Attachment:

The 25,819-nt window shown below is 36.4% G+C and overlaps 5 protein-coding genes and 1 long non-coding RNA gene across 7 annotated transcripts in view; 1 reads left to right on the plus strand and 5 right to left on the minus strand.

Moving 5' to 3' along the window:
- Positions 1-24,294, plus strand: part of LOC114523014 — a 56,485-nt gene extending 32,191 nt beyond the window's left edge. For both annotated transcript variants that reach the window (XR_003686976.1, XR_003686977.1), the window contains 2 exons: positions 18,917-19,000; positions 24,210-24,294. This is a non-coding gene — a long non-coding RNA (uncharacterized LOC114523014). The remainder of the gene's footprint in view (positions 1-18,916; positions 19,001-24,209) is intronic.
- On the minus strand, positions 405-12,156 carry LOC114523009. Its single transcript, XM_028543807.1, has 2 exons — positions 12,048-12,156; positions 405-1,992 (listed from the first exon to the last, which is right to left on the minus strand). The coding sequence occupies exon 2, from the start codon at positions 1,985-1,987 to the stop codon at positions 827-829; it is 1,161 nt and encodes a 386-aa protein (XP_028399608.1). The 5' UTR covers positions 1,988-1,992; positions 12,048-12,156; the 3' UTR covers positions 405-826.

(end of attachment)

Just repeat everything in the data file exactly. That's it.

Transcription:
The 25,819-nt window shown below is 36.4% G+C and overlaps 5 protein-coding genes and 1 long non-coding RNA gene across 7 annotated transcripts in view; 1 reads left to right on the plus strand and 5 right to left on the minus strand.

Moving 5' to 3' along the window:
- Positions 1-24,294, plus strand: part of LOC114523014 — a 56,485-nt gene extending 32,191 nt beyond the window's left edge. For both annotated transcript variants that reach the window (XR_003686976.1, XR_003686977.1), the window contains 2 exons: positions 18,917-19,000; positions 24,210-24,294. This is a non-coding gene — a long non-coding RNA (uncharacterized LOC114523014). The remainder of the gene's footprint in view (positions 1-18,916; positions 19,001-24,209) is intronic.
- On the minus strand, positions 405-12,156 carry LOC114523009. Its single transcript, XM_028543807.1, has 2 exons — positions 12,048-12,156; positions 405-1,992 (listed from the first exon to the last, which is right to left on the minus strand). The coding sequence occupies exon 2, from the start codon at positions 1,985-1,987 to the stop codon at positions 827-829; it is 1,161 nt and encodes a 386-aa protein (XP_028399608.1). The 5' UTR covers positions 1,988-1,992; positions 12,048-12,156; the 3' UTR covers positions 405-826.